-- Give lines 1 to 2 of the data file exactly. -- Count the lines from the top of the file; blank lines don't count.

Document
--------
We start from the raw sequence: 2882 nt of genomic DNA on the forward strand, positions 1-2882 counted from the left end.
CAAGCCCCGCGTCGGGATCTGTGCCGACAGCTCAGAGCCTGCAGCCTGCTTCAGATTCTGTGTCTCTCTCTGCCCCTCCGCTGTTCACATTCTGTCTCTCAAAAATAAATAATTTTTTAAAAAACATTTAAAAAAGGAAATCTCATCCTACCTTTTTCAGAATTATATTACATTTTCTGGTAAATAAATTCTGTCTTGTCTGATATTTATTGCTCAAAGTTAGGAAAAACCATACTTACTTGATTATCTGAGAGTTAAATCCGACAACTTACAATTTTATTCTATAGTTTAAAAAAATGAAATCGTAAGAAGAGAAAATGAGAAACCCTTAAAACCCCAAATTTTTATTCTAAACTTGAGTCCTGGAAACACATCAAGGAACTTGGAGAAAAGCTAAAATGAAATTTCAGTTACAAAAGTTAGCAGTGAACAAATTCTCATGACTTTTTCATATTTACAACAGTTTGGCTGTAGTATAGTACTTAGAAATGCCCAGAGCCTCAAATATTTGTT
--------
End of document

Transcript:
We start from the raw sequence: 2882 nt of genomic DNA on the forward strand, positions 1-2882 counted from the left end.
CAAGCCCCGCGTCGGGATCTGTGCCGACAGCTCAGAGCCTGCAGCCTGCTTCAGATTCTGTGTCTCTCTCTGCCCCTCCGCTGTTCACATTCTGTCTCTCAAAAATAAATAATTTTTTAAAAAACATTTAAAAAAGGAAATCTCATCCTACCTTTTTCAGAATTATATTACATTTTCTGGTAAATAAATTCTGTCTTGTCTGATATTTATTGCTCAAAGTTAGGAAAAACCATACTTACTTGATTATCTGAGAGTTAAATCCGACAACTTACAATTTTATTCTATAGTTTAAAAAAATGAAATCGTAAGAAGAGAAAATGAGAAACCCTTAAAACCCCAAATTTTTATTCTAAACTTGAGTCCTGGAAACACATCAAGGAACTTGGAGAAAAGCTAAAATGAAATTTCAGTTACAAAAGTTAGCAGTGAACAAATTCTCATGACTTTTTCATATTTACAACAGTTTGGCTGTAGTATAGTACTTAGAAATGCCCAGAGCCTCAAATATTTGTT